For too many people, the word 'yoghurt' is an instant signifier for 'health food', despite the fact that what you add to the yoghurt can make a massive difference. A recent CHOICE study reminds us of this fact, suggesting that many major frozen yoghurt chains are making claims which potentially violate the Australian Consumer Law.
picture from Shutterstock
CHOICE investigated five chains (Mooberrry, WowCow, Yogurtland, Yogurberry and Zwirl) and discovered a range of iffy claims and dubious practices. Yogurberry sold an underweight cup of yoghurt to CHOICE's researcher and displayed information using imperial rather than metric measures.
Many stores couldn't provide nutritional information, even though this is a requirement if specific claims are made about a foodstuff. Again, Yogurberry was a highly visible offender here, making claims about digestive improvements, lowering coronary risk and slowing the ageing process despite not having sourced research to back those claims.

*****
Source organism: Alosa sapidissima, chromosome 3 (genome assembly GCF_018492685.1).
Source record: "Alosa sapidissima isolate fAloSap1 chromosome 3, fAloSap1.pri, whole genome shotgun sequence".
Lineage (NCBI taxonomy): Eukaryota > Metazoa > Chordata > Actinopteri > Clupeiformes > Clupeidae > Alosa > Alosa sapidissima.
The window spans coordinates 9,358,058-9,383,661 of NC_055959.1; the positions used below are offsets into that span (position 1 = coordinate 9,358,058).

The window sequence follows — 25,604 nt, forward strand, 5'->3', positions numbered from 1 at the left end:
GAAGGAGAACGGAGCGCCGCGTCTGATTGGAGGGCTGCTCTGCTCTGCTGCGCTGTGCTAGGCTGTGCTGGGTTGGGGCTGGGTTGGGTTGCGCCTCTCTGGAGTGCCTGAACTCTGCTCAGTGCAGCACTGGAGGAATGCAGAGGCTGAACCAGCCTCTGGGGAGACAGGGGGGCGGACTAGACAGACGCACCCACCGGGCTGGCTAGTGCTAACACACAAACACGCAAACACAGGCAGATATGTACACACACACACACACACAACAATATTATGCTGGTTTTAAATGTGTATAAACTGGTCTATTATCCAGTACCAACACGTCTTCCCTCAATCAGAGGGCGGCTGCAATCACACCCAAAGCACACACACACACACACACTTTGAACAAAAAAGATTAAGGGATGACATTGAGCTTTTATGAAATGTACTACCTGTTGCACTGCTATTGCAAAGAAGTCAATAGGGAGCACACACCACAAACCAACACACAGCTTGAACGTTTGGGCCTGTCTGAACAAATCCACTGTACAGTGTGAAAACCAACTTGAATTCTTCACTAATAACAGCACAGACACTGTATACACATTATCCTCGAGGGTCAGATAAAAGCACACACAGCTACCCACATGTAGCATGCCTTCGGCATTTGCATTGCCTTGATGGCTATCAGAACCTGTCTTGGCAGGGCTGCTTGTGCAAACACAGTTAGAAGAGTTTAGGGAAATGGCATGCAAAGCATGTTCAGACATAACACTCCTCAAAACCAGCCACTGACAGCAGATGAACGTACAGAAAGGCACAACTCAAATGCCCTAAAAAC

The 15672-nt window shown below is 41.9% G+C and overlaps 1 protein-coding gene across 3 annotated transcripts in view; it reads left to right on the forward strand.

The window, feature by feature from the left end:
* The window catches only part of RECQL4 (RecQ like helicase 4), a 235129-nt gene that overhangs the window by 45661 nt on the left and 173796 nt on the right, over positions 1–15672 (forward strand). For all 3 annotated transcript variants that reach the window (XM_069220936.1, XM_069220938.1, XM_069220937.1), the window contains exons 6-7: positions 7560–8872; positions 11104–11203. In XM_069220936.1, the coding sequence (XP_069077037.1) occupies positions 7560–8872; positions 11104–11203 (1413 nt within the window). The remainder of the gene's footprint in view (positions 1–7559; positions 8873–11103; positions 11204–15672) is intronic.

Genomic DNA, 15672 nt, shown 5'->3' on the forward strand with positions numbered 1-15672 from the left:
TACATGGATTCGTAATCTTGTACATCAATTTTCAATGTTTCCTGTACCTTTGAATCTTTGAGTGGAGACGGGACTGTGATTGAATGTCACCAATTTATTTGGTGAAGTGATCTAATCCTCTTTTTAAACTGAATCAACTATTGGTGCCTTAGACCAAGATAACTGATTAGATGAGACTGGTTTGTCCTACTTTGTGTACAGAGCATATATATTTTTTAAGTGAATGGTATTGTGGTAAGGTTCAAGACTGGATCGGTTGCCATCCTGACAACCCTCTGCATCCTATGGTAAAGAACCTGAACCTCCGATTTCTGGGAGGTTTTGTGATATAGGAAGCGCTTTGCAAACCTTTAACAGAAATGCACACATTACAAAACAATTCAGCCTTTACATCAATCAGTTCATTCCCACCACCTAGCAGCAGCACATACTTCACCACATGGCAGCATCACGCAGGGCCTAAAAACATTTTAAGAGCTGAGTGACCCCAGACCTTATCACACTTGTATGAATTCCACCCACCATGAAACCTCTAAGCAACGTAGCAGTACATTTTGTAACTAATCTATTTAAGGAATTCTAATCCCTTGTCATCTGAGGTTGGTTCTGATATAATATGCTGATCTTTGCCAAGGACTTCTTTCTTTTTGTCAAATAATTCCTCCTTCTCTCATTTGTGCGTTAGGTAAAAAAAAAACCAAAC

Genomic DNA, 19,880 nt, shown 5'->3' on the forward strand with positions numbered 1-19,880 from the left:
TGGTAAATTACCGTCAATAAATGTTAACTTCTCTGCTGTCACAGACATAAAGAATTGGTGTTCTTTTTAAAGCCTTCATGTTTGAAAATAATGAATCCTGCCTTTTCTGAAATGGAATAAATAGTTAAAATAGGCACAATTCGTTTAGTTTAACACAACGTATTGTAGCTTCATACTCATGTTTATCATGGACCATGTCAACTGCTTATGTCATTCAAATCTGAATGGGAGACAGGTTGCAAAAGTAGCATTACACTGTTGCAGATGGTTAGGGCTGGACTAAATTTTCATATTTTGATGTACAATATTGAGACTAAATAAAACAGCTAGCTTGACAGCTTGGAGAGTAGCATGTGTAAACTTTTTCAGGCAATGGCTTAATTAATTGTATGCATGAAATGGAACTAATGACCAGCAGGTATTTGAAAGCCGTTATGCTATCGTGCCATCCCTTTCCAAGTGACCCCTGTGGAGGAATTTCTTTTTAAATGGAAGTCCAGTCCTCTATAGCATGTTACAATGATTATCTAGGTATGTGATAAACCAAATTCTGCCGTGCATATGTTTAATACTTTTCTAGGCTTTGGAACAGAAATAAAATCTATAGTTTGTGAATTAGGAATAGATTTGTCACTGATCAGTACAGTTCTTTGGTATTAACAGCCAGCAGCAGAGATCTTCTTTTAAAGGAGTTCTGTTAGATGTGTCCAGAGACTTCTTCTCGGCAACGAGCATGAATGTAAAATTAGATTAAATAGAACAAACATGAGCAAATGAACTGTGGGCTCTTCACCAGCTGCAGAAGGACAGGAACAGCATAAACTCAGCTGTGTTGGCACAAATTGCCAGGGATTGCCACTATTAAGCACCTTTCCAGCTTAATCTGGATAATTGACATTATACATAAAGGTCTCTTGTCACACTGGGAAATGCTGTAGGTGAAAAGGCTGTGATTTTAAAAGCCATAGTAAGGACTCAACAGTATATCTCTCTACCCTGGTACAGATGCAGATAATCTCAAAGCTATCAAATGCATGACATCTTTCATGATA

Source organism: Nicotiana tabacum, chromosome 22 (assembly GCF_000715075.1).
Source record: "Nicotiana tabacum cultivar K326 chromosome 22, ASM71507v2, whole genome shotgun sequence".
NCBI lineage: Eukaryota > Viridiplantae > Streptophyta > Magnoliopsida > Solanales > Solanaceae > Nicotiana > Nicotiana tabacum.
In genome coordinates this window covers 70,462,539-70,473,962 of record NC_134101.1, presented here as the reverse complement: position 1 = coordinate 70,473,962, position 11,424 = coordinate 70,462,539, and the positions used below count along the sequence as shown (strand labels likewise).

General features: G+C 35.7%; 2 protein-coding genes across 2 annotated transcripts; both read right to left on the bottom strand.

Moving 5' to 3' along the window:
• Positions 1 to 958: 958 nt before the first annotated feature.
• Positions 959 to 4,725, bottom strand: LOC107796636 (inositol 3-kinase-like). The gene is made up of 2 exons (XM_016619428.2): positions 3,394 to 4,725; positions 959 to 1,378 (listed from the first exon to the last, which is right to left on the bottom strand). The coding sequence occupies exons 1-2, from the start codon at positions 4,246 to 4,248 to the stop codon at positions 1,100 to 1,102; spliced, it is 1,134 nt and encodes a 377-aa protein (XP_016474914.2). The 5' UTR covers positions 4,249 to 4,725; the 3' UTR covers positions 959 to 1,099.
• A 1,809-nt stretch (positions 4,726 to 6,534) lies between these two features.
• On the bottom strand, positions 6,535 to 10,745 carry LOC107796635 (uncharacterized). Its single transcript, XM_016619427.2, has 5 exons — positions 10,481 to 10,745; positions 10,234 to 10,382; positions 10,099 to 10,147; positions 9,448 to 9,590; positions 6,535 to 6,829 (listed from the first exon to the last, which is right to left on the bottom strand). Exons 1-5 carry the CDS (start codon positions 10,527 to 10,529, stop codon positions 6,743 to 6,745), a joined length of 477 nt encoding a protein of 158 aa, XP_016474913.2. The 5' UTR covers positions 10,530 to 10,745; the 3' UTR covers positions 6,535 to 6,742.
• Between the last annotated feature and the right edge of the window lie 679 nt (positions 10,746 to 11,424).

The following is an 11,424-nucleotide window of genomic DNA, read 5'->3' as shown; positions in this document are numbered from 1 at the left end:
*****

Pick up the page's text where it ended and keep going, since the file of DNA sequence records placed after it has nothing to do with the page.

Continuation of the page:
“Froyo might be tasty but it’s not a health food and it’s unlikely to give consumers the outlandish health benefits claimed by some stores, like slowing the body’s ageing process,” CHOICE food policy advisor Angela McDougall said in a statement announcing the research. "If you enjoy froyo, it's important to think of it as a naughty treat like you would icecream, rather than some healthy alternative with magical properties."
Or to put it another way: YOLO, so froyo should be a no-go.